If you are eligible to collect benefits on your ex-spouse’s work record, your eligibility generally disappears if you remarry. But your eligibility for benefits changes again if that marriage ends in divorce or is annulled or if that spouse dies.
If you remarry before you turn 60 and that marriage ends, then you may become eligible again to receive Social Security benefits based on your prior deceased spouse’s earnings record.
If you remarry after age 60, you may still be entitled to benefits on your prior deceased spouse’s earning record.
If you were married to more than one spouse for 10 years or longer, you can receive benefits based on whichever ex-spouse’s work record results in a higher payment.
If I take spousal benefits early, like as soon as I turn 62, does this affect my benefit amount?
Taking Social Security benefits before your full retirement age reduces the amount of benefits. The year and month you reach full retirement age and are eligible for a full benefit depends on the year you were born.
Your spousal benefit will be a percentage of your ex-spouse’s benefit at full retirement age. The benefit you may receive ranges from 32.5% to 50% of your ex-spouse’s benefit, with it increasing the longer you wait to claim it.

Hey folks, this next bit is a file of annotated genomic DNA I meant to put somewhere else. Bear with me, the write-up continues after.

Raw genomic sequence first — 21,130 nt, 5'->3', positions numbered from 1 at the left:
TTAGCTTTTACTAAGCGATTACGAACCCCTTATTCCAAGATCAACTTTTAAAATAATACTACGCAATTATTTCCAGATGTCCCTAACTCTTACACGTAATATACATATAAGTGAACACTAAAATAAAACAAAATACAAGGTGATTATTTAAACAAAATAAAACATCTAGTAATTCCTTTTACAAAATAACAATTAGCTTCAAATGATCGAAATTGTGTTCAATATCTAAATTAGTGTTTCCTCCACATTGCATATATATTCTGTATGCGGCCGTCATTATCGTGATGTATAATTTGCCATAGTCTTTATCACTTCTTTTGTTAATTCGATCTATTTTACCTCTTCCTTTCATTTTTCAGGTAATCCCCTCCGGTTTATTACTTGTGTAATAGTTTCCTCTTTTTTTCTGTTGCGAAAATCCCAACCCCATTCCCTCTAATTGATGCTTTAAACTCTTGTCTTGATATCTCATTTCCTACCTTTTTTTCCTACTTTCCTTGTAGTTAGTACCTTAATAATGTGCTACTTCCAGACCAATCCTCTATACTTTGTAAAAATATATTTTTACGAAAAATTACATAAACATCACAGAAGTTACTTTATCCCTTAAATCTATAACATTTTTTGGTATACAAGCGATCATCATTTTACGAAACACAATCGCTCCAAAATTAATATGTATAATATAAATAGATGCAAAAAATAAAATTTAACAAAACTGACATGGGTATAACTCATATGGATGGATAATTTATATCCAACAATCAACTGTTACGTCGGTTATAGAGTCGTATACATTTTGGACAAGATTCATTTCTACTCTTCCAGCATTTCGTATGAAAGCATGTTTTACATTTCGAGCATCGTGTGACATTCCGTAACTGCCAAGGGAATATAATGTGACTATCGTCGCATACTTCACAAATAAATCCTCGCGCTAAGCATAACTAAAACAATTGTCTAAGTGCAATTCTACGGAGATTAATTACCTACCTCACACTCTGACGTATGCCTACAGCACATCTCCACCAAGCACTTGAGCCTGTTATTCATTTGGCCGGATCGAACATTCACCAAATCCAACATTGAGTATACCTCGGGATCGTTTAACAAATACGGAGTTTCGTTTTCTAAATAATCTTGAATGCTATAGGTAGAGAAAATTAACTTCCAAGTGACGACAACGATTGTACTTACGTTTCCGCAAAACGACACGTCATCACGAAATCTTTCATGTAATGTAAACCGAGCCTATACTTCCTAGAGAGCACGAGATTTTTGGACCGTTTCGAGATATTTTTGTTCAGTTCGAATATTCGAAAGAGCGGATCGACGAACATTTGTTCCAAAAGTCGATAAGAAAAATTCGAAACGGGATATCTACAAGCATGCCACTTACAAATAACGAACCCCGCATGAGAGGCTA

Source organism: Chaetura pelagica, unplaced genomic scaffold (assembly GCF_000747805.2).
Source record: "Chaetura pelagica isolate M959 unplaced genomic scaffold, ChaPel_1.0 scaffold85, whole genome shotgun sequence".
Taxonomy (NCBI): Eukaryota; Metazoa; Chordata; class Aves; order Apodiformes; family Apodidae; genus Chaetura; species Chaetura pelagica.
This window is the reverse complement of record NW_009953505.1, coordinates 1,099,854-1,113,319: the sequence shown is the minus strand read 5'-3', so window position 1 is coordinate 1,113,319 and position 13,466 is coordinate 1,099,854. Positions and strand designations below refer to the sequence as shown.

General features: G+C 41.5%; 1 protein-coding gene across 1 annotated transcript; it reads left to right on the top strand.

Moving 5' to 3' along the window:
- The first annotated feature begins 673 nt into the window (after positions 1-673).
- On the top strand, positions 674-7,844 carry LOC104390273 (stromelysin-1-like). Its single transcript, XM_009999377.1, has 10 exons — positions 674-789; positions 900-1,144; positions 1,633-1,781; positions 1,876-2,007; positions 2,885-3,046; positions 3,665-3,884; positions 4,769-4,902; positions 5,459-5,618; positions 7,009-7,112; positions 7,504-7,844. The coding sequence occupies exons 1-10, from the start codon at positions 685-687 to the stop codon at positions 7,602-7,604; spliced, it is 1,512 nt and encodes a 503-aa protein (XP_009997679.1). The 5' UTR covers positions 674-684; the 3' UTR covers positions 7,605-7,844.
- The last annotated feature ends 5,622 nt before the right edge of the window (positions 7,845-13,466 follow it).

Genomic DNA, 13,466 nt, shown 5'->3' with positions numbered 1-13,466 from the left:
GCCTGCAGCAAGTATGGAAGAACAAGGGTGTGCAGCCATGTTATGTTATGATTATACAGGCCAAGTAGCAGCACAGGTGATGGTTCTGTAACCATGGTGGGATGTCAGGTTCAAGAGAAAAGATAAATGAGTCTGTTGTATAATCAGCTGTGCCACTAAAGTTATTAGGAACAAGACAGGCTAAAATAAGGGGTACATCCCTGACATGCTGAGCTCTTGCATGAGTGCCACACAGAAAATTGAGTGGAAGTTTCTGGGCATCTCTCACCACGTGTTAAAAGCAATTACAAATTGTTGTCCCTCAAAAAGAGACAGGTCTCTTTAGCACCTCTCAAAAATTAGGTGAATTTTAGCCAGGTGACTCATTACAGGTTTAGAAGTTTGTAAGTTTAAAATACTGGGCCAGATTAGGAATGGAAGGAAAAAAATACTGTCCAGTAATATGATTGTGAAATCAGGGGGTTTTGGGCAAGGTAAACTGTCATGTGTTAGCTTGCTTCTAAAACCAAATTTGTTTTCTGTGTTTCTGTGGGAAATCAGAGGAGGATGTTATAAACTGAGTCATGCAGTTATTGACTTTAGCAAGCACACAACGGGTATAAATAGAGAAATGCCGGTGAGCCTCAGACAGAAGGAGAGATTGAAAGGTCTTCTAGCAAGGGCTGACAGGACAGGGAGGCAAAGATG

If you apply for benefits between age 62 and your full retirement age, the benefit is permanently reduced by a percentage based on the number of months until you reach your full retirement age.
However, if your ex-spouse dies, you can claim survivor benefits at age 60. Remarrying before age 60 will make you ineligible for survivor benefits based on your first spouse’s work record. If you wait until you are 60 or older to remarry, you can still collect survivor benefits based on your previous spouse’s work record.
Should I claim Social Security benefits based on my ex’s work record?
A person should always wait until full retirement age to collect Social Security retirement benefits, if at all possible. This may require working longer and/or spending down other funds for several years. But the difference between receiving 32.5% or 50% of an ex-spouse’s retirement benefit (or your own full retirement benefit) is substantial.
In the meantime, how long you must wait to qualify for Social Security benefits may have a significant impact on your separation agreement and your future finances. As your divorce attorneys, Charles R. Ullman & Associates can help you look at the various scenarios for obtaining the best available Social Security benefit as well as other financial considerations as you seek a divorce. Determining all that our clients are due from Social Security and other entitlements, as well as from their ex-spouses, is part of our mission to protect a client’s financial future after a divorce.
We are a Raleigh, N.C., law firm that focuses on family law. Attorney Charles Ullman is a board-certified specialist in North Carolina family law, a certification that requires additional education, extensive experience, and a written examination.
Our legal team focuses on providing compassion, understanding, and clear advice as we guide our clients through divorce and the transition to a new life. Phone (919) 336-0136 or contact us online today to set up an initial consultation.